We may call a model with its transformation rules a translation form. There will of course be no unique such form for any pair of languages, nor can any preference be assigned a priori between the various alternatives even if there were some way of getting an exhaustive list of them. However, various translation forms can be compared from the perspective of a given, known language and, for an unknown language, they should all turn out to be equivalent in the sense that the various transformation rules convert all different translation forms into the same model for the same choice of equivalence class.

It may be instructive at this point to ask about the importance of determining the correct set of equivalence classes. That it is important and necessary to the task of the translator is assumed by Quine with little justification except his pointing out (with something of a shudder) how radically the various classes may differ. We have pointed out that once a set of equivalence classes is chosen to work with, we can construct a unique translation (within that class) and that there is also a unique conversion from a model (in the sense given to that term in this paper) in one class to a corresponding model in any other such class. (There are some constraints on the choices of other universes, such as size and richness of structure, but as long as we stay with these set of equivalence classes, which are only alternate partitionings of what is "basically" the same universe we will not run into any of these problems.)

The consensus seems to be that this does not complete the job of the translator, that he must still seek to determine the correct class. However, if Quine's observations are correct, his job is definitely done in one sense. He will do no more because he can do no more. Ultimately in the set of equivalence classes identity is inscrutable; there is no standard against which we can measure particular classes and of course no other way of identifying them except against some standard or other.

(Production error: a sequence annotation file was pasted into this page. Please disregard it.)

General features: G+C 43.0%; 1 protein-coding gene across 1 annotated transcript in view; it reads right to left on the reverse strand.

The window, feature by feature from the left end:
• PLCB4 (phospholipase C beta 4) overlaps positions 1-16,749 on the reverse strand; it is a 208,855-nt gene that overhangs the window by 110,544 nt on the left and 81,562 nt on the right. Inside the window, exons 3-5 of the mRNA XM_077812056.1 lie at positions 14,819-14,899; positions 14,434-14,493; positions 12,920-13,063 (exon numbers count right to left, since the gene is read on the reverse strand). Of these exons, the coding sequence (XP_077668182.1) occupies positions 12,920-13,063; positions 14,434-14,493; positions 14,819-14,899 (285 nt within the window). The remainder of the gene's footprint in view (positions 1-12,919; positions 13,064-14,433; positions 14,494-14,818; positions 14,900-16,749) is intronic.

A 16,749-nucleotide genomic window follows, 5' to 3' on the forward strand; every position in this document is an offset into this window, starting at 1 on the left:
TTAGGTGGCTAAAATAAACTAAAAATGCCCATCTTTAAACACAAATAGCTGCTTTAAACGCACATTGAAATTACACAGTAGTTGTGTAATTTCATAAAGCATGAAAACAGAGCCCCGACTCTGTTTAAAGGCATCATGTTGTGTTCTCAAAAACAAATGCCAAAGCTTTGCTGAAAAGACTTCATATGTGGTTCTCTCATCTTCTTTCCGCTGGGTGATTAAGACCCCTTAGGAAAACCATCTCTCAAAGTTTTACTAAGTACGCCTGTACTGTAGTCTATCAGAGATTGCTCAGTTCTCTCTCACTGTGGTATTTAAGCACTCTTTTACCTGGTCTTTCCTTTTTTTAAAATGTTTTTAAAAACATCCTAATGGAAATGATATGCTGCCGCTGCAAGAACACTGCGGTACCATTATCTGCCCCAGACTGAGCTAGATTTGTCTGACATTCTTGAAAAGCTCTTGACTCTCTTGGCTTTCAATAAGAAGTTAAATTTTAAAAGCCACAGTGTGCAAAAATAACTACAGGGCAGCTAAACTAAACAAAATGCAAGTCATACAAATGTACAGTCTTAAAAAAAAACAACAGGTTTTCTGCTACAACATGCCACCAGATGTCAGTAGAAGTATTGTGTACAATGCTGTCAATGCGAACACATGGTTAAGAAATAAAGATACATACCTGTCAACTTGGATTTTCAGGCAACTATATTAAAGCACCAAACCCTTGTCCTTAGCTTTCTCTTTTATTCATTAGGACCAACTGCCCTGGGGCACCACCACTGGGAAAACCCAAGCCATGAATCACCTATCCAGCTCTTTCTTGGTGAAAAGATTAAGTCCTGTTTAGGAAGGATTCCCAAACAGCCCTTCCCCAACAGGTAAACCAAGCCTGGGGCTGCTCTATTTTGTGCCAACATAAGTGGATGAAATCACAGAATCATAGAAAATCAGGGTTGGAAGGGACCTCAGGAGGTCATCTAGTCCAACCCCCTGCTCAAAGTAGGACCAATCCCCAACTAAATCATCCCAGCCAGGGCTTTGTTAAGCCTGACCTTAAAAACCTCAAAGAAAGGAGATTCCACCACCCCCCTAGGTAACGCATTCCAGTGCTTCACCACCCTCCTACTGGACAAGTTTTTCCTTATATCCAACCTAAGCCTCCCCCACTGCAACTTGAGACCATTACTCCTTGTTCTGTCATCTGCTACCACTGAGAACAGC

To reiterate, why is it that we care about which is the "right" set of equivalence classes? Why are we not satisfied with what we can definitely (though not necessarily easily) achieve, namely, the best translation within some chosen set of equivalence classes?

There would seem to be two types of answers. One would expostulate on the "radical differences" between the various distinct classes, pointing out that since the various classes are so different it is odd to suppose that they are all simultaneously suitable. The other would focus attention on the difficulty of choosing one class to work with; even if we were satisfied with translation within one equivalence partition, how are we to choose that particular partition?

Continues . . .